The statement may provide at least some good news for consumers, however. Over the past few years electricity and gas bills have gone up rapidly. The reasons for this are complex, but one major factor is the drive to get more of our energy from renewable sources, such as wind power. Indeed, the government wants 15.4% of energy to come from these sources.

This might change. Osborne looks set to suggest that up to 30 more gas-powered stations be built. The minister in charge of renewable energy is also a noted opponent of wind farms. This suggests that the government may be about to relax the target in the near future.

The chancellor might also try to push for fracking' (the extraction of oil and gas) to resume. He may change direction completely and grant tax breaks and subsidies.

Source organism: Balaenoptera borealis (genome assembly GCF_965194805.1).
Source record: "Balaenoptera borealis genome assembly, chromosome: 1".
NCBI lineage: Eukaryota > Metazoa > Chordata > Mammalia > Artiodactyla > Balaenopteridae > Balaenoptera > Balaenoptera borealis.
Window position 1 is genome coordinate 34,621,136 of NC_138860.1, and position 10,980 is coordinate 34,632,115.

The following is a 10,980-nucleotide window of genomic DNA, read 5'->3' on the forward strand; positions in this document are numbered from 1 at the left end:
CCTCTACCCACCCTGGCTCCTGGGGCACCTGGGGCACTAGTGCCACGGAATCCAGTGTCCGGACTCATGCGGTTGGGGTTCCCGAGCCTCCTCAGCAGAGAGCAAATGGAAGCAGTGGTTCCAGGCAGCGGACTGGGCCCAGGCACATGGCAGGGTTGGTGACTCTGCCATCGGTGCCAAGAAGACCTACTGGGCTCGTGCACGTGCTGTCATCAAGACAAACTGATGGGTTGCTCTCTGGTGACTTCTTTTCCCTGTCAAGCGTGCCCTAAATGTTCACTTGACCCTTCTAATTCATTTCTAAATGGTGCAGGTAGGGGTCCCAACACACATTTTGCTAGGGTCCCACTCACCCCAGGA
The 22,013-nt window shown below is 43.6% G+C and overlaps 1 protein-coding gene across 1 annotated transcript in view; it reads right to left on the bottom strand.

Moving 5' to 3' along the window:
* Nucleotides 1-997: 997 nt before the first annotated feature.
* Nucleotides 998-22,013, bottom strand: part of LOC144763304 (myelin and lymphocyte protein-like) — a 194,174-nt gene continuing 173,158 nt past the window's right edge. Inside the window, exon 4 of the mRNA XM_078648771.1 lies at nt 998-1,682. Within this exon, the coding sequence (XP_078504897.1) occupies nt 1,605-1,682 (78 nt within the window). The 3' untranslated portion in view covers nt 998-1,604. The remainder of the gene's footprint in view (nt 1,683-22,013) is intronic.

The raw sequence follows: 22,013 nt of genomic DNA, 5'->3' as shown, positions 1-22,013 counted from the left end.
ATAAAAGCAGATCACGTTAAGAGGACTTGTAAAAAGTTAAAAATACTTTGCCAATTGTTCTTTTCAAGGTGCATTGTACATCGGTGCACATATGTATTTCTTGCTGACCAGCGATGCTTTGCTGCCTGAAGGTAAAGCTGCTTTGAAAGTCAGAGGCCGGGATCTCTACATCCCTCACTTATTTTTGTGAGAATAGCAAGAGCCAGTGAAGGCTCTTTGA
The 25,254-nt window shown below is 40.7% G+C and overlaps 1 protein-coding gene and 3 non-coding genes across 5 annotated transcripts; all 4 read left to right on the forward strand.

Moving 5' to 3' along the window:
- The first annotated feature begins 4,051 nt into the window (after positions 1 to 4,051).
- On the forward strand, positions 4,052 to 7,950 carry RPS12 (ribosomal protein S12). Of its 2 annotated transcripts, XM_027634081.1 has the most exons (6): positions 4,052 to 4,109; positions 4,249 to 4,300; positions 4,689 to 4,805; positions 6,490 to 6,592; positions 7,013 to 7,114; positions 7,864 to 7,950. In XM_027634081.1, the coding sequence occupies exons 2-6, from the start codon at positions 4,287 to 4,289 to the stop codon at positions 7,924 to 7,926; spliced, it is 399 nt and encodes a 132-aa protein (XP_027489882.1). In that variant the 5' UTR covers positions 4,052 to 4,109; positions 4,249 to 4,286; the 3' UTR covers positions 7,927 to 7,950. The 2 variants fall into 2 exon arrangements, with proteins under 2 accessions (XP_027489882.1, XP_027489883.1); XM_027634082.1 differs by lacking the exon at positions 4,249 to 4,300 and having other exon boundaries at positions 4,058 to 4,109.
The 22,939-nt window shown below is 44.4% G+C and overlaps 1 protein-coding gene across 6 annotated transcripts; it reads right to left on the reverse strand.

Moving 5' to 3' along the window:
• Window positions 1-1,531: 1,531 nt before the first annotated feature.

We wouldn't get carried away. Britain's shale reserves, while significant, are small compared to those in the US. The UK lacks the combination of wide-open spaces and cheap land that makes Texas and the Dakotas ideal places for shale gas. However, it is still excellent news for the sector. You can find out more on how to profit from it from my colleague David Stevenson, in The Fleet Street Letter.

The bottom line there's going to be more money printing

But from PFI to shale gas, these are ultimately all gimmicks. The problem of how to cut the deficit while boosting growth remains this is all tinkering around the edges.